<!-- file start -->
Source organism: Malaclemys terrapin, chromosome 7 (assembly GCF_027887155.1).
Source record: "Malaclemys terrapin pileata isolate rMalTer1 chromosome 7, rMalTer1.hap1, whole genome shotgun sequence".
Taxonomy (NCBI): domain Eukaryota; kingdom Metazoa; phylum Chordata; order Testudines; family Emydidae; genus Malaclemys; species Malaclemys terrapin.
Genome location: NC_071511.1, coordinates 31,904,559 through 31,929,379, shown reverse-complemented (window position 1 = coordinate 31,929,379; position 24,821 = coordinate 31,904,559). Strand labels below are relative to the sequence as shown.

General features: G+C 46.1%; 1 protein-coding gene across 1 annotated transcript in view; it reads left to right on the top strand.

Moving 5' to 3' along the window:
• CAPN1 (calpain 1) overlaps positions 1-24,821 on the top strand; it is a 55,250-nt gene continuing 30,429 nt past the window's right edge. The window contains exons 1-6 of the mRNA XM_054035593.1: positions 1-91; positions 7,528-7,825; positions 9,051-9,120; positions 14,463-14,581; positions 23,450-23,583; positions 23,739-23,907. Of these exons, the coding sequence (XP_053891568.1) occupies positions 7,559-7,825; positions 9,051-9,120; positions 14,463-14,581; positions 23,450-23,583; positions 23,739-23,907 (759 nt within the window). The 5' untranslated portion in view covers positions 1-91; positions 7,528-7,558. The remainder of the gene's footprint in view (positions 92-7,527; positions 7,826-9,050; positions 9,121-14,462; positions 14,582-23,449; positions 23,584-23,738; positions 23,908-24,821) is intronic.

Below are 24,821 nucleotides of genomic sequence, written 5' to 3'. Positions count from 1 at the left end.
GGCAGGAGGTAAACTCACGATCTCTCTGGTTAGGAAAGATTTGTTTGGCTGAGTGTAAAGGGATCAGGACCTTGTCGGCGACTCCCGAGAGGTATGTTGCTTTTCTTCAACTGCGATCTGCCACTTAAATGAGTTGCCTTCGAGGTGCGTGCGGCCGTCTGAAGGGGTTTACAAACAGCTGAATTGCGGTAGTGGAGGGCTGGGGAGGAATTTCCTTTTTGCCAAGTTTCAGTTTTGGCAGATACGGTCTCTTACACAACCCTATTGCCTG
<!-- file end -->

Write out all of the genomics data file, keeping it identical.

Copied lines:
Source organism: Malaclemys terrapin, chromosome 7 (assembly GCF_027887155.1).
Source record: "Malaclemys terrapin pileata isolate rMalTer1 chromosome 7, rMalTer1.hap1, whole genome shotgun sequence".
Taxonomy (NCBI): domain Eukaryota; kingdom Metazoa; phylum Chordata; order Testudines; family Emydidae; genus Malaclemys; species Malaclemys terrapin.
Genome location: NC_071511.1, coordinates 31,904,559 through 31,929,379, shown reverse-complemented (window position 1 = coordinate 31,929,379; position 24,821 = coordinate 31,904,559). Strand labels below are relative to the sequence as shown.

General features: G+C 46.1%; 1 protein-coding gene across 1 annotated transcript in view; it reads left to right on the top strand.

Moving 5' to 3' along the window:
• CAPN1 (calpain 1) overlaps positions 1-24,821 on the top strand; it is a 55,250-nt gene continuing 30,429 nt past the window's right edge. The window contains exons 1-6 of the mRNA XM_054035593.1: positions 1-91; positions 7,528-7,825; positions 9,051-9,120; positions 14,463-14,581; positions 23,450-23,583; positions 23,739-23,907. Of these exons, the coding sequence (XP_053891568.1) occupies positions 7,559-7,825; positions 9,051-9,120; positions 14,463-14,581; positions 23,450-23,583; positions 23,739-23,907 (759 nt within the window). The 5' untranslated portion in view covers positions 1-91; positions 7,528-7,558. The remainder of the gene's footprint in view (positions 92-7,527; positions 7,826-9,050; positions 9,121-14,462; positions 14,582-23,449; positions 23,584-23,738; positions 23,908-24,821) is intronic.

Below are 24,821 nucleotides of genomic sequence, written 5' to 3'. Positions count from 1 at the left end.
GGCAGGAGGTAAACTCACGATCTCTCTGGTTAGGAAAGATTTGTTTGGCTGAGTGTAAAGGGATCAGGACCTTGTCGGCGACTCCCGAGAGGTATGTTGCTTTTCTTCAACTGCGATCTGCCACTTAAATGAGTTGCCTTCGAGGTGCGTGCGGCCGTCTGAAGGGGTTTACAAACAGCTGAATTGCGGTAGTGGAGGGCTGGGGAGGAATTTCCTTTTTGCCAAGTTTCAGTTTTGGCAGATACGGTCTCTTACACAACCCTATTGCCTG